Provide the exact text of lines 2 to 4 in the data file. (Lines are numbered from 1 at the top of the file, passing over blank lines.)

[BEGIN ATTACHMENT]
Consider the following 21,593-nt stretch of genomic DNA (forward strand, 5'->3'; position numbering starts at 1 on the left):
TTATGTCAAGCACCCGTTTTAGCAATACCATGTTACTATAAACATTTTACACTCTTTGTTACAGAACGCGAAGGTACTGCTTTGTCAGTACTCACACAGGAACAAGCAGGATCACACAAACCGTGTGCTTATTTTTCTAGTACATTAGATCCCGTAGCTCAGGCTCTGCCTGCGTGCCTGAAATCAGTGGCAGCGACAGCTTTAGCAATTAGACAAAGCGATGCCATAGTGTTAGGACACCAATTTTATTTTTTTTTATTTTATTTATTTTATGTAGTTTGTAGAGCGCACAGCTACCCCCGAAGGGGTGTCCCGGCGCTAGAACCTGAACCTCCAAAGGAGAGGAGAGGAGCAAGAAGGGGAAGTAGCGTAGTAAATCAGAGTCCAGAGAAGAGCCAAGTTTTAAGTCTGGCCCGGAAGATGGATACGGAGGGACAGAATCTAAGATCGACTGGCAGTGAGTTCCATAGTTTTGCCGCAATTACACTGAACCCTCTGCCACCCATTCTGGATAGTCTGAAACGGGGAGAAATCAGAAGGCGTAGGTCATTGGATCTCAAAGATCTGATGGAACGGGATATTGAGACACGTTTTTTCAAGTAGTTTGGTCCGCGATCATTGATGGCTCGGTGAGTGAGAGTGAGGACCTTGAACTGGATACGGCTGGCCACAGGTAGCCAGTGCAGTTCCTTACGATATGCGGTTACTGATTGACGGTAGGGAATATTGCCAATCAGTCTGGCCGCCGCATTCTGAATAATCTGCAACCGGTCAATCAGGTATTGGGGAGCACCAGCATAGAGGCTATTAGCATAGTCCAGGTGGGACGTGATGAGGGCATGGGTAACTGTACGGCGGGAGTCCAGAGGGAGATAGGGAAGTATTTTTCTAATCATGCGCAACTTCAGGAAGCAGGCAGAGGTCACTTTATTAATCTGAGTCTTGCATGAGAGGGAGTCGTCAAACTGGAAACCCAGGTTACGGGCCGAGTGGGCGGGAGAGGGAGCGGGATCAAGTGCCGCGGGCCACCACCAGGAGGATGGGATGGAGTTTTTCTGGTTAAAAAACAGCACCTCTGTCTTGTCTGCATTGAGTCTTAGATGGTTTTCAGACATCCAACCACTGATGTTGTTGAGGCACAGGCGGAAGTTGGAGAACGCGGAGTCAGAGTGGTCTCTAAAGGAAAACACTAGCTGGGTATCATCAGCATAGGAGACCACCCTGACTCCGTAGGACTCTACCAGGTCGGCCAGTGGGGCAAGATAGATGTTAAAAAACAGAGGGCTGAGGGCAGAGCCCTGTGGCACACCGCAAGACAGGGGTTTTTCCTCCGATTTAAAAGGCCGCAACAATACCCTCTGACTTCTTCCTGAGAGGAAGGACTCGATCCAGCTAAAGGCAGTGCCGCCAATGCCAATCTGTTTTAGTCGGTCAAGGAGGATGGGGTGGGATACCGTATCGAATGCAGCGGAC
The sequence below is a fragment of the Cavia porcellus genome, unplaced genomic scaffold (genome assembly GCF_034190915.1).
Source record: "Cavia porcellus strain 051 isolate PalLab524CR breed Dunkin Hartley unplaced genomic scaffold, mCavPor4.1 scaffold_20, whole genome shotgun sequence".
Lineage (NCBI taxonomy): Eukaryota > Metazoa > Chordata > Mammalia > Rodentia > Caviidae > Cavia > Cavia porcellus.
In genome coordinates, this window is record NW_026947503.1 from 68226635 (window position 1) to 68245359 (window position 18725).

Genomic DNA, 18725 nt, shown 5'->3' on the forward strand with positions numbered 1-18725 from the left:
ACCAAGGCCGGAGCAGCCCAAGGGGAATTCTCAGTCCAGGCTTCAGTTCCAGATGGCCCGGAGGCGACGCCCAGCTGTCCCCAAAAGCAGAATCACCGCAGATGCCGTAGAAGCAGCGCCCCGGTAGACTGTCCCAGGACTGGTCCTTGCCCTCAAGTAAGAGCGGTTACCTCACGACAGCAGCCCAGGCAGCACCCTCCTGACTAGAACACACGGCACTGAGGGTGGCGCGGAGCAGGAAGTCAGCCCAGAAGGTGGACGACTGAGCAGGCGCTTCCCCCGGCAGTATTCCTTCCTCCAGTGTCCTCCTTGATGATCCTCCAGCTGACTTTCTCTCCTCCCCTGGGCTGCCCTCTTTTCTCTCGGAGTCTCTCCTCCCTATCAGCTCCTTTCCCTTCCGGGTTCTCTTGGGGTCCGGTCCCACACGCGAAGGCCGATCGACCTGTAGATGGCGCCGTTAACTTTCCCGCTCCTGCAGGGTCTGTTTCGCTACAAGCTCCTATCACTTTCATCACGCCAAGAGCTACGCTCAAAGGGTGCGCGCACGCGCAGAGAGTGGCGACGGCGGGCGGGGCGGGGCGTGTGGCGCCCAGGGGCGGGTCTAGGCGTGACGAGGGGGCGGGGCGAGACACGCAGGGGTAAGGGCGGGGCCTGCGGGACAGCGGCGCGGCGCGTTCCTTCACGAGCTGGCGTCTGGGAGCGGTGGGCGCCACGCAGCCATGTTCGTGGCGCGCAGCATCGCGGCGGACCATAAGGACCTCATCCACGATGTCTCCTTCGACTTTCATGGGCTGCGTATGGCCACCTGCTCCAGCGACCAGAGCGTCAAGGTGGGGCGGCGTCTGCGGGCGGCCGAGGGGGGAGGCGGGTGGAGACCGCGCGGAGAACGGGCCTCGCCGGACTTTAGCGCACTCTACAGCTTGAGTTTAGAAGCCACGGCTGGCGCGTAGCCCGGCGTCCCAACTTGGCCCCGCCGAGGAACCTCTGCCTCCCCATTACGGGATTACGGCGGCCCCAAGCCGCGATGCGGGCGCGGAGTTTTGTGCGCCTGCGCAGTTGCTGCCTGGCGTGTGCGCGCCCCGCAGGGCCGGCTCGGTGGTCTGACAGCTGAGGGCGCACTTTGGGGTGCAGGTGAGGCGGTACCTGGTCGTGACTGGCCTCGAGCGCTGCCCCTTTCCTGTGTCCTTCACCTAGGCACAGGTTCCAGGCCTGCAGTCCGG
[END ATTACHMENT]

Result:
TTATGTCAAGCACCCGTTTTAGCAATACCATGTTACTATAAACATTTTACACTCTTTGTTACAGAACGCGAAGGTACTGCTTTGTCAGTACTCACACAGGAACAAGCAGGATCACACAAACCGTGTGCTTATTTTTCTAGTACATTAGATCCCGTAGCTCAGGCTCTGCCTGCGTGCCTGAAATCAGTGGCAGCGACAGCTTTAGCAATTAGACAAAGCGATGCCATAGTGTTAGGACACCAATTTTATTTTTTTTTATTTTATTTATTTTATGTAGTTTGTAGAGCGCACAGCTACCCCCGAAGGGGTGTCCCGGCGCTAGAACCTGAACCTCCAAAGGAGAGGAGAGGAGCAAGAAGGGGAAGTAGCGTAGTAAATCAGAGTCCAGAGAAGAGCCAAGTTTTAAGTCTGGCCCGGAAGATGGATACGGAGGGACAGAATCTAAGATCGACTGGCAGTGAGTTCCATAGTTTTGCCGCAATTACACTGAACCCTCTGCCACCCATTCTGGATAGTCTGAAACGGGGAGAAATCAGAAGGCGTAGGTCATTGGATCTCAAAGATCTGATGGAACGGGATATTGAGACACGTTTTTTCAAGTAGTTTGGTCCGCGATCATTGATGGCTCGGTGAGTGAGAGTGAGGACCTTGAACTGGATACGGCTGGCCACAGGTAGCCAGTGCAGTTCCTTACGATATGCGGTTACTGATTGACGGTAGGGAATATTGCCAATCAGTCTGGCCGCCGCATTCTGAATAATCTGCAACCGGTCAATCAGGTATTGGGGAGCACCAGCATAGAGGCTATTAGCATAGTCCAGGTGGGACGTGATGAGGGCATGGGTAACTGTACGGCGGGAGTCCAGAGGGAGATAGGGAAGTATTTTTCTAATCATGCGCAACTTCAGGAAGCAGGCAGAGGTCACTTTATTAATCTGAGTCTTGCATGAGAGGGAGTCGTCAAACTGGAAACCCAGGTTACGGGCCGAGTGGGCGGGAGAGGGAGCGGGATCAAGTGCCGCGGGCCACCACCAGGAGGATGGGATGGAGTTTTTCTGGTTAAAAAACAGCACCTCTGTCTTGTCTGCATTGAGTCTTAGATGGTTTTCAGACATCCAACCACTGATGTTGTTGAGGCACAGGCGGAAGTTGGAGAACGCGGAGTCAGAGTGGTCTCTAAAGGAAAACACTAGCTGGGTATCATCAGCATAGGAGACCACCCTGACTCCGTAGGACTCTACCAGGTCGGCCAGTGGGGCAAGATAGATGTTAAAAAACAGAGGGCTGAGGGCAGAGCCCTGTGGCACACCGCAAGACAGGGGTTTTTCCTCCGATTTAAAAGGCCGCAACAATACCCTCTGACTTCTTCCTGAGAGGAAGGACTCGATCCAGCTAAAGGCAGTGCCGCCAATGCCAATCTGTTTTAGTCGGTCAAGGAGGATGGGGTGGGATACCGTATCGAATGCAGCGGAC
The sequence below is a fragment of the Cavia porcellus genome, unplaced genomic scaffold (genome assembly GCF_034190915.1).
Source record: "Cavia porcellus strain 051 isolate PalLab524CR breed Dunkin Hartley unplaced genomic scaffold, mCavPor4.1 scaffold_20, whole genome shotgun sequence".